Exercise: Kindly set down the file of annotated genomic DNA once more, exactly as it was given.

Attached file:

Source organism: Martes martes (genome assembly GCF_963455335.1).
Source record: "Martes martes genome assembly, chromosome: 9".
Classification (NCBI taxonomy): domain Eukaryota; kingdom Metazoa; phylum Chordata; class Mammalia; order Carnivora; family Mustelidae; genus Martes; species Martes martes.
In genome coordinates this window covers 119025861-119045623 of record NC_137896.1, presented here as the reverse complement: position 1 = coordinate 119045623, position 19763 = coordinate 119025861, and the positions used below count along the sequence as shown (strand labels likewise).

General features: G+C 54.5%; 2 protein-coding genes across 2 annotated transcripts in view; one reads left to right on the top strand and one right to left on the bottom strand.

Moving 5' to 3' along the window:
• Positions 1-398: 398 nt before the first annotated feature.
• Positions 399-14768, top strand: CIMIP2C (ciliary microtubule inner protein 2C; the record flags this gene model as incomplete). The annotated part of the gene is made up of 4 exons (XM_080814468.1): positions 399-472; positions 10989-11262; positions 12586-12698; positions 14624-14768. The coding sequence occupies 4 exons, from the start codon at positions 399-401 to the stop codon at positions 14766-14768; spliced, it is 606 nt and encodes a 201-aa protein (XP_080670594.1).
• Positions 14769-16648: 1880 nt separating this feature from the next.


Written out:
Source organism: Martes martes (genome assembly GCF_963455335.1).
Source record: "Martes martes genome assembly, chromosome: 9".
Classification (NCBI taxonomy): domain Eukaryota; kingdom Metazoa; phylum Chordata; class Mammalia; order Carnivora; family Mustelidae; genus Martes; species Martes martes.
In genome coordinates this window covers 119025861-119045623 of record NC_137896.1, presented here as the reverse complement: position 1 = coordinate 119045623, position 19763 = coordinate 119025861, and the positions used below count along the sequence as shown (strand labels likewise).

General features: G+C 54.5%; 2 protein-coding genes across 2 annotated transcripts in view; one reads left to right on the top strand and one right to left on the bottom strand.

Moving 5' to 3' along the window:
• Positions 1-398: 398 nt before the first annotated feature.
• Positions 399-14768, top strand: CIMIP2C (ciliary microtubule inner protein 2C; the record flags this gene model as incomplete). The annotated part of the gene is made up of 4 exons (XM_080814468.1): positions 399-472; positions 10989-11262; positions 12586-12698; positions 14624-14768. The coding sequence occupies 4 exons, from the start codon at positions 399-401 to the stop codon at positions 14766-14768; spliced, it is 606 nt and encodes a 201-aa protein (XP_080670594.1).
• Positions 14769-16648: 1880 nt separating this feature from the next.